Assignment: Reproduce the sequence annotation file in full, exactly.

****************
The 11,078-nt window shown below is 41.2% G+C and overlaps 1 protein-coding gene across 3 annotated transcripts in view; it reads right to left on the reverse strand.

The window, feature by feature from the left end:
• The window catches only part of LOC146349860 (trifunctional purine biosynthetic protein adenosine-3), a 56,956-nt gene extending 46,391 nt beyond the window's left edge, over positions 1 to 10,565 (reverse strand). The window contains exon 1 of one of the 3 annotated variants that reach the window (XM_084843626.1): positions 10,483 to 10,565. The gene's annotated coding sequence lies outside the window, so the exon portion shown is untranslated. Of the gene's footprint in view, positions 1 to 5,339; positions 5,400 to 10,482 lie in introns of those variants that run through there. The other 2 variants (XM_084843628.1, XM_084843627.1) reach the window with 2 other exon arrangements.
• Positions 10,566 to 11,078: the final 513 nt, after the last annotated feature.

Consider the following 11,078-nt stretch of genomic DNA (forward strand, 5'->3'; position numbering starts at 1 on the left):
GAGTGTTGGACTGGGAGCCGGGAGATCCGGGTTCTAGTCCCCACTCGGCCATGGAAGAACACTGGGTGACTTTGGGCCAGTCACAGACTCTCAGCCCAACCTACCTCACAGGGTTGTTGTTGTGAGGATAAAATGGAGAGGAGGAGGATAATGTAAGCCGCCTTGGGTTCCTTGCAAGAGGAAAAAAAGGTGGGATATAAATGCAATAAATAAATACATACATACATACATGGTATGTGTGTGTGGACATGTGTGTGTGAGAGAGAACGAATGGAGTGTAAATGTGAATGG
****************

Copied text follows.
The 11,078-nt window shown below is 41.2% G+C and overlaps 1 protein-coding gene across 3 annotated transcripts in view; it reads right to left on the reverse strand.

The window, feature by feature from the left end:
• The window catches only part of LOC146349860 (trifunctional purine biosynthetic protein adenosine-3), a 56,956-nt gene extending 46,391 nt beyond the window's left edge, over positions 1 to 10,565 (reverse strand). The window contains exon 1 of one of the 3 annotated variants that reach the window (XM_084843626.1): positions 10,483 to 10,565. The gene's annotated coding sequence lies outside the window, so the exon portion shown is untranslated. Of the gene's footprint in view, positions 1 to 5,339; positions 5,400 to 10,482 lie in introns of those variants that run through there. The other 2 variants (XM_084843628.1, XM_084843627.1) reach the window with 2 other exon arrangements.
• Positions 10,566 to 11,078: the final 513 nt, after the last annotated feature.

Consider the following 11,078-nt stretch of genomic DNA (forward strand, 5'->3'; position numbering starts at 1 on the left):
GAGTGTTGGACTGGGAGCCGGGAGATCCGGGTTCTAGTCCCCACTCGGCCATGGAAGAACACTGGGTGACTTTGGGCCAGTCACAGACTCTCAGCCCAACCTACCTCACAGGGTTGTTGTTGTGAGGATAAAATGGAGAGGAGGAGGATAATGTAAGCCGCCTTGGGTTCCTTGCAAGAGGAAAAAAAGGTGGGATATAAATGCAATAAATAAATACATACATACATACATGGTATGTGTGTGTGGACATGTGTGTGTGAGAGAGAACGAATGGAGTGTAAATGTGAATGG